Mumbai gets a taste of Marathi ‘Adda’

Dr Bhau Daji Lad Mumbai City Museum introduces Katta to connect with today’s Mumbaikar.

Mumbai gets a taste of Marathi ‘Adda’

Dr Bhau Daji Lad Mumbai City Museum introduces Katta to connect with today’s Mumbaikar.

Noted film personality and acclaimed artist Amol Palekar speaking about Marathi films at the inaugural session of Museum Katta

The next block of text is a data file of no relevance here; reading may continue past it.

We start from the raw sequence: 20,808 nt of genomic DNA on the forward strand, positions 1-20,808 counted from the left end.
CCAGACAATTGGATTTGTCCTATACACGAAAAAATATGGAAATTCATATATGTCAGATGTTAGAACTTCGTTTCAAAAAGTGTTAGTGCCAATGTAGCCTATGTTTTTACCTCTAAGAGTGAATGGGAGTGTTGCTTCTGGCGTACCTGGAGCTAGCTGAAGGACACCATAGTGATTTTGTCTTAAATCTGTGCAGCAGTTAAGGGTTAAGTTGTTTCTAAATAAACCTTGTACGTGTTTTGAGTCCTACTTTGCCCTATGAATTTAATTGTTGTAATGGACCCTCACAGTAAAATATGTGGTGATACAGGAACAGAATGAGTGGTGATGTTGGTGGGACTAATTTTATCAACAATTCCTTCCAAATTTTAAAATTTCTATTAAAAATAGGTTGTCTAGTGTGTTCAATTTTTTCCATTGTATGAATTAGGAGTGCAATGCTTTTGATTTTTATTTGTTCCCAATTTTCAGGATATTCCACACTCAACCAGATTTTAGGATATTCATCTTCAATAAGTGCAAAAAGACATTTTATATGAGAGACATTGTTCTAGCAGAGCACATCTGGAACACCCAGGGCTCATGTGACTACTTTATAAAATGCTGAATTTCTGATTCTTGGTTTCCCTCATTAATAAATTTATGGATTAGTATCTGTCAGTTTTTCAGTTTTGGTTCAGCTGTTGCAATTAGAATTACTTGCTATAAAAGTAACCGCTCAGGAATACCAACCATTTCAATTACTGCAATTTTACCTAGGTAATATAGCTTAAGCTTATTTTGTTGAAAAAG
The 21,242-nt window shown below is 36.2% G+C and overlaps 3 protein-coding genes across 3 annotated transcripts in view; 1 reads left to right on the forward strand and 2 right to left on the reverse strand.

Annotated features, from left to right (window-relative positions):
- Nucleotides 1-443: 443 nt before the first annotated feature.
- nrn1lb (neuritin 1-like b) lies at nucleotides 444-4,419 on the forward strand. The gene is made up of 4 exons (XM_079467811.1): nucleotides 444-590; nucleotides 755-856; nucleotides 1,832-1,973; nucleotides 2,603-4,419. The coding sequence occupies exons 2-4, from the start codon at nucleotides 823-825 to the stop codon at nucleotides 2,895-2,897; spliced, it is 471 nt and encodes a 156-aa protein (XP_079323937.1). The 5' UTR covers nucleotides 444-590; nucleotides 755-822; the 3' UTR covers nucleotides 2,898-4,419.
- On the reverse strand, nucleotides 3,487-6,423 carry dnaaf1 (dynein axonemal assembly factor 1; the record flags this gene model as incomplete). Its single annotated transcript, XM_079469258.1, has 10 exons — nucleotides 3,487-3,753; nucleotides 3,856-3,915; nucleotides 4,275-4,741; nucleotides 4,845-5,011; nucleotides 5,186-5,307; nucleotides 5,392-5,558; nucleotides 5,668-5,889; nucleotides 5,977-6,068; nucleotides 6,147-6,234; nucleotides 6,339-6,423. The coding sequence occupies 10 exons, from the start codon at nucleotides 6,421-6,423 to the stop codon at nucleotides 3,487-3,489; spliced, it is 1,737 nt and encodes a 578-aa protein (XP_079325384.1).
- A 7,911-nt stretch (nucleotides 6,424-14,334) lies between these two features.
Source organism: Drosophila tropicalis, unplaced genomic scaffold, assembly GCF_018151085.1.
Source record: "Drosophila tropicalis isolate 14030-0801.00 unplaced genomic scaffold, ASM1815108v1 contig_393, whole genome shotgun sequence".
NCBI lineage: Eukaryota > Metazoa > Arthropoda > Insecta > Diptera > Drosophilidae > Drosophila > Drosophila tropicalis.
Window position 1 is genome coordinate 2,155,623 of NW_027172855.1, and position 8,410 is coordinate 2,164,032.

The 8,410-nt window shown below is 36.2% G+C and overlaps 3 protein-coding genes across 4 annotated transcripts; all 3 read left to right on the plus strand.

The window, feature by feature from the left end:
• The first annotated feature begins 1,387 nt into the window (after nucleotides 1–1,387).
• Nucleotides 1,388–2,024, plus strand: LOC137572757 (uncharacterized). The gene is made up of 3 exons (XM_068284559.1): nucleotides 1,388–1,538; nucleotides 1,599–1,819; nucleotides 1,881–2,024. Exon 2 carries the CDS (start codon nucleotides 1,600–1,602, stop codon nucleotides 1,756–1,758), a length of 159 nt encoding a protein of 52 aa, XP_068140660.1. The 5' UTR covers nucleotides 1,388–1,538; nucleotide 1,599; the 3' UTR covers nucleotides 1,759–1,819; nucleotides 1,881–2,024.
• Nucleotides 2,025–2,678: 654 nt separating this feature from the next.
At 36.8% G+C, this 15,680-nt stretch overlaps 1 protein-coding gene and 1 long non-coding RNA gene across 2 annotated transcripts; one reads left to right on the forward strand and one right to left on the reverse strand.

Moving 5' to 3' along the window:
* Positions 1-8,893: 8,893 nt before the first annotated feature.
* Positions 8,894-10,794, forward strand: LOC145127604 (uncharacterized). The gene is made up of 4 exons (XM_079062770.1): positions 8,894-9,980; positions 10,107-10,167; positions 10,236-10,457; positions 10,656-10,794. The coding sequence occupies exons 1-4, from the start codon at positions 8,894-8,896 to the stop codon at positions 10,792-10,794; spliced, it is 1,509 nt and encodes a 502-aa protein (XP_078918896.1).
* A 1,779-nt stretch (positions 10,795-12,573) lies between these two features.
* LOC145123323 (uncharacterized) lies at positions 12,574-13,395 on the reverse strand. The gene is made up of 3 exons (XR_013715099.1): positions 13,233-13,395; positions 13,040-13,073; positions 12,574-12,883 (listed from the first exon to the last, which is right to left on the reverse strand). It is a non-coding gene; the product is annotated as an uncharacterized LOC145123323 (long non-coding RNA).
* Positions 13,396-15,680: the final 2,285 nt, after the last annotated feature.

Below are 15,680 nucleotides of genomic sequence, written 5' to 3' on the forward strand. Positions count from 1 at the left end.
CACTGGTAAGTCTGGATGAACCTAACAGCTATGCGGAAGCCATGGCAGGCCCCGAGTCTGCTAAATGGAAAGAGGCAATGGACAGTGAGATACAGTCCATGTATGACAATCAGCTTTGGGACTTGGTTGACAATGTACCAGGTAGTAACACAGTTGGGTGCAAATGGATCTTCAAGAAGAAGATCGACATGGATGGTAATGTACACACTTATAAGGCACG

We have all heard about an adda, a form of intellectual exchange among the youths belonging to the so-called “middle-class intelligentsia.” Although Kolkatans boast of the city being the birthplace of adda culture, the origin of the tradition can be traced back to regular intellectual dialogues prevalent in ancient Greece at the time of Socrates or Plato. Now Dr Bhau Daji Lad Mumbai City Museum has launched a similar initiative hoping to make the cultural landscape intimate for the Mumbaikar. ‘Museum Katta’ is a new series being launched in Marathi by the museum. The word ‘katta’ means a place where informal discussions take place on various topics and aspects. The Museum Katta series that started in April with noted film personality and acclaimed artist Amol Palekar speaking about Marathi films, will explore popular subjects like Cinema, Theatre, Literature, Folk Culture and Music. “Katta is the coffeehouse of our times, with the same purpose of holding informal discussions, exchange ideas or even hold arguments,” says the 72-year-old Palekar, who graced the #ArtSoulLifeMagazine May-July 2015 cover. “We look at museums as something frozen in time and our expectations end there. But every form of folk art has an amazing capacity of changing with the times and yet retaining its strengths and identity. Such a series will connect with today’s generation and Mumbai.” In his April 23 session, Palekar who studied Fine Arts at the Sir JJ School of Arts and commenced his career as a painter, traced the evolution of Marathi cinema proudly mentioning legendary filmmakers Dadasaheb Phalke, V. Shantaram and Baburao Painter. He hailed the current crop of Marathi filmmakers, like Paresh Mokashi, Umesh Kulkarni, Nagraj Manjule and Chaitanya Tamhane calling them as harbingers of a new wave in Marathi cinema with their movies such as Sairat, Fandry, Pistulya, Killa, Court, and Shwaas.

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